September 2016: Annals of Physical and Rehabilitation Medicine
Rémi Barrois, Damien Ricard, Laurent Oudre, Leila Tlili, Clément Provost, Pierre-Paul Vidal, Alain Yelnik
OBJECTIVE: Fall is a common complication in post-stroke populations and more likely occurs in left paretic (LP) than in right paretic patients (RP). Since kinematic characteristics of post-stroke patients' turn have not been clearly established, the goal of this study was to analyze with inertial measurement units (IMUs) spontaneous and constraint 180° turn in those patients and in aged matched healthy controls (HC). MATERIAL/PATIENTS AND METHODS: Seventeen RP patients (43 to 73 years, mean 57...
September 2016: Annals of Physical and Rehabilitation Medicine
Kenate Bekele, Kebede Deribe, Tsige Amberbir, Geleta Tadele, Gail Davey, Abdi Samuel
OBJECTIVE: Podoconiosis is a neglected tropical disease characterised by a slowly progressive swelling of the foot and lower leg. It is prevalent among subsistence barefoot farmers who live and work in highland areas of the tropics. This study was conducted in Wayu Tuka 'woreda' (district), western Ethiopia to determine the prevalence of podoconiosis and assess factors associated with acute adenolymphangitis (ALA) episodes. METHODS AND ANALYSIS: A two phase, community-based cross-sectional study was conducted between January and March 2015...
2016: BMJ Open
Paolo Caravaggi, Alessia Giangrande, Giada Lullini, Giuseppe Padula, Lisa Berti, Alberto Leardini
Health and safety regulations in many countries require workers at risk to wear safety shoes in a factory environment. These shoes are often heavy, rigid, and uncomfortable. Wearing safety shoes daily leads to foot problems, discomfort and fatigue, resulting also in the loss of numerous working days. Currently, knowledge of the biomechanical effects of insoles in safety shoes, during working activities, is very limited. Seventeen workers from a metalworking factory were selected and clinically examined for any foot conditions...
September 11, 2016: Gait & Posture
Ilias Katsougrakis, Alexandros P Apostolopoulos, Samantha Z Tross
UNLABELLED: Femoral-neck stress fractures are relatively rare and may present as sports-related injuries. The presentation is variable, and prompt diagnosis facilitates the earliest return to pre-morbid functional activity levels. Delayed detection may precipitate femoral non-union or avascular necrosis, resulting in long-term functional deficit. AIMS: We describe the clinical, diagnostic and therapeutic approach of a femoral-neck stress fracture that occurred in a 28-year-old female recreational runner...
2016: Journal of Long-term Effects of Medical Implants
Laura E Sansosti, Zinnia M Rocha, Matthew W Lawrence, Andrew J Meyr
INTRODUCTION AND OBJECTIVES: Immobilization devices such as surgical shoes and walking boots are commonly prescribed by podiatric physicians in the treatment of a variety of lower extremity pathologies and during the post-operative recovery period, but may have the potential to affect a patient’s ability to maintain a safe level of control over the accelerator and brake pedals while operating an automobile. The objective of this investigation was to assess driving outcomes in a group of healthy participants under variable foot wear conditions...
September 2016: Journal of the American Podiatric Medical Association
Malindu E Fernando, Robert G Crowther, Peter A Lazzarini, Kunwarjit S Sangla, Scott Wearing, Petra Buttner, Jonathan Golledge
BACKGROUND: Current international guidelines advocate achieving at least a 30 % reduction in maximum plantar pressure to reduce the risk of foot ulcers in people with diabetes. However, whether plantar pressures differ in cases with foot ulcers to controls without ulcers is not clear. The aim of this study was to assess if plantar pressures were higher in patients with active plantar diabetic foot ulcers (cases) compared to patients with diabetes without a foot ulcer history (diabetes controls) and people without diabetes or a foot ulcer history (healthy controls)...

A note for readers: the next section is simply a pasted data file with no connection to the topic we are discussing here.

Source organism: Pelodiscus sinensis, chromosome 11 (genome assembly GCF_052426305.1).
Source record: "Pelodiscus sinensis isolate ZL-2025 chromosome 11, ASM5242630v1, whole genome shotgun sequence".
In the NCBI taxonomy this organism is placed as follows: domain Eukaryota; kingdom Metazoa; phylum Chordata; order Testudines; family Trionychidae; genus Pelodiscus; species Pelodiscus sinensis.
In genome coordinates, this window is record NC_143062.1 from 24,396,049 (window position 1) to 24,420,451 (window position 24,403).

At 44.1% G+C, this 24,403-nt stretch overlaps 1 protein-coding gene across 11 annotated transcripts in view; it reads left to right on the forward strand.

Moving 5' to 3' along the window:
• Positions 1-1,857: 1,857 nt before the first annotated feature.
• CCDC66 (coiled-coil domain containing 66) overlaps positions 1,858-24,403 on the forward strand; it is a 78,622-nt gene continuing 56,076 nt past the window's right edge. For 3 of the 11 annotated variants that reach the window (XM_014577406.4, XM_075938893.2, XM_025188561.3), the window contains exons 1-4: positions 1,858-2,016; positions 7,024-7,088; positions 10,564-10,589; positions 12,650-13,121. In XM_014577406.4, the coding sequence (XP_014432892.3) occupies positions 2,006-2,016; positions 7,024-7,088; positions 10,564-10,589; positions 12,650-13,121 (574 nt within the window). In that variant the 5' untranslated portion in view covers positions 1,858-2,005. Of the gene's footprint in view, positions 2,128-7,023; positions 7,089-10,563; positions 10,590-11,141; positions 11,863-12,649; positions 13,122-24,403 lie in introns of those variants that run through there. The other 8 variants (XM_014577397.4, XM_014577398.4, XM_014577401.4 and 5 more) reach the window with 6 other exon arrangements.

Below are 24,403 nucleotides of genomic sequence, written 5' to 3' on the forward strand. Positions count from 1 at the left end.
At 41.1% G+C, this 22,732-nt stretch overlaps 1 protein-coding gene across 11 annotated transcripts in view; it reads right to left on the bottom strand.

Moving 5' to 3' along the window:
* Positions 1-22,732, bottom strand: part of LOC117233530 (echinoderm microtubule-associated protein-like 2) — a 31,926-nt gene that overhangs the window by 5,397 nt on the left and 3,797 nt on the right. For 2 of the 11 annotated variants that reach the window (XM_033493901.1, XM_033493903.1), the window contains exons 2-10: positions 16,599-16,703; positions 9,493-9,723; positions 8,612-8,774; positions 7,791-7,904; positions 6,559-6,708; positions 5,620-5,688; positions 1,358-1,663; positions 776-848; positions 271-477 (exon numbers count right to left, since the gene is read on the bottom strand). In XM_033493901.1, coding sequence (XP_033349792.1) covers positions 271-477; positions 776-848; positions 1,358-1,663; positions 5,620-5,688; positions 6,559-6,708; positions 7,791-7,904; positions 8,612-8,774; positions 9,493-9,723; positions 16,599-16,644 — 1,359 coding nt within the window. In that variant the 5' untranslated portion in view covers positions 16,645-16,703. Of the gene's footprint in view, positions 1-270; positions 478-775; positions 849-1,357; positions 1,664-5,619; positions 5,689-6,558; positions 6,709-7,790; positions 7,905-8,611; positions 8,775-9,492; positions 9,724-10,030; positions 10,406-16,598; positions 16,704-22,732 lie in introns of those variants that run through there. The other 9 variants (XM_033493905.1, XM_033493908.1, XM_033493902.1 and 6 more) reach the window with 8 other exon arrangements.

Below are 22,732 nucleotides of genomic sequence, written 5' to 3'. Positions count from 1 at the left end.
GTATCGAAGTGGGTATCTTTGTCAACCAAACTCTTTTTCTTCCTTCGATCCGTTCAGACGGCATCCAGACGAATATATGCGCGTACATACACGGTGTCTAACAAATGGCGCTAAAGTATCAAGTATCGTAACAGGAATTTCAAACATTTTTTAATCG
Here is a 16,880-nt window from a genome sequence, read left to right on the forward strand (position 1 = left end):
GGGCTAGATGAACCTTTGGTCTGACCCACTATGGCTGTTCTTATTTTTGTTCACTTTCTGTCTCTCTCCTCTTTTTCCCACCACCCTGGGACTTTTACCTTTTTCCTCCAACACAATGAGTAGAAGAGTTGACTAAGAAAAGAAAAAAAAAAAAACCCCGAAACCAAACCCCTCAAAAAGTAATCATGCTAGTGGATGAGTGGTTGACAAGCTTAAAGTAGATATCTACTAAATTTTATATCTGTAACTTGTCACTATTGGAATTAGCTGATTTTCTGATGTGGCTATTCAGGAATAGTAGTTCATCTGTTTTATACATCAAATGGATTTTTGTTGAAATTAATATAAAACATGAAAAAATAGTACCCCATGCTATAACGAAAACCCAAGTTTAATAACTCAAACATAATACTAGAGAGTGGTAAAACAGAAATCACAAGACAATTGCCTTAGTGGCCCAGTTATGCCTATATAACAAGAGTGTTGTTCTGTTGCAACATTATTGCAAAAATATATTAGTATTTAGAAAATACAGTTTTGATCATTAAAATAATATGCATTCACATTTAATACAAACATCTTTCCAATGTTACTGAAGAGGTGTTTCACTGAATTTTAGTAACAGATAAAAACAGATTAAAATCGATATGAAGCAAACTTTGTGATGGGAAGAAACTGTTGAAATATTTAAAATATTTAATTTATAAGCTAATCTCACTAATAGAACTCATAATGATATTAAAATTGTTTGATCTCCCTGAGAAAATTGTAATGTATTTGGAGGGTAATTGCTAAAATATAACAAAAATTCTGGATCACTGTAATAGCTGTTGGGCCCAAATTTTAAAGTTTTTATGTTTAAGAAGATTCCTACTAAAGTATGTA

September 15, 2016: BMC Endocrine Disorders
Ulysses Fernandes Ervilha, Luis Mochizuki, Aylton Figueira, Joseph Hamill
This study aimed to investigate the activation of lower limb muscles during barefoot and shod running with forefoot or rearfoot footfall patterns. Nine habitually shod runners were asked to run straight for 20 m at self-selected speed. Ground reaction forces and thigh and shank muscle surface electromyographic (EMG) were recorded. EMG outcomes (EMG intensity [iEMG], latency between muscle activation and ground reaction force, latency between muscle pairs and co-activation index between muscle pairs) were compared across condition (shod and barefoot), running cycle epochs (pre-strike, strike, propulsion) and footfall (rearfoot and forefoot) by ANOVA...
September 14, 2016: Journal of Sports Sciences
Hwan Choi, Tishya Anne Leong Wren, Katherine Muterspaugh Steele
BACKGROUND: Many individuals with cerebral palsy wear ankle foot orthoses during daily life. Orthoses influence joint motion, but how they impact muscle remains unclear. In particular, the gastrocnemius is commonly stiff in cerebral palsy. Understanding whether orthoses stretch or shorten this muscle during daily life may inform orthosis design and rehabilitation. OBJECTIVES: This study investigated the impact of different ankle foot orthoses on gastrocnemius operating length during walking in children with cerebral palsy...
September 9, 2016: Prosthetics and Orthotics International
Giuseppe Restuccia, Alessandro Lippi, Francesco Casella, Gisberto Evangelisti, Carmine Citarelli, Maurizio Benifei
The peroneal tubercle is an osseous prominence present on the calcaneus bone at the junction between the middle and the anterior third of its lateral surface. It is a bony septum which divides the tendons of the peroneus brevis and the peroneus longus and offers insertion to the inferior peroneal retinaculum. A hypertrophy of this prominence causes pain in the lateral and the posterior part of the foot while wearing shoes, rarely peroneal tenosynovitis can even cause it to break. In the following pages, we will describe a case of peroneal tubercle hypertrophy, visible even at clinical examination, in a 26-year-old male patient without apparent causes nor previous trauma...
September 10, 2016: Surgical Technology International
Shane R Wurdeman, Kendra K Schmid, Sara A Myers, Adam L Jacobsen, Nicholas Stergiou
OBJECTIVE: To determine changes in average daily step count (ADSC) and 6-minute walk test (6MWT) due to use of low-activity feet (LA) and high-activity energy-storage-and-return (ESAR) feet, and examine the sensitivity of these measures to properly classify different prosthetic feet. DESIGN: Individuals with transtibial amputations (n = 28) participated in a 6-week, randomized crossover study. During separate 3-week periods, participants wore either a LA foot (eg, solid-ankle-cushioned-heel) or an ESAR foot...
August 31, 2016: American Journal of Physical Medicine & Rehabilitation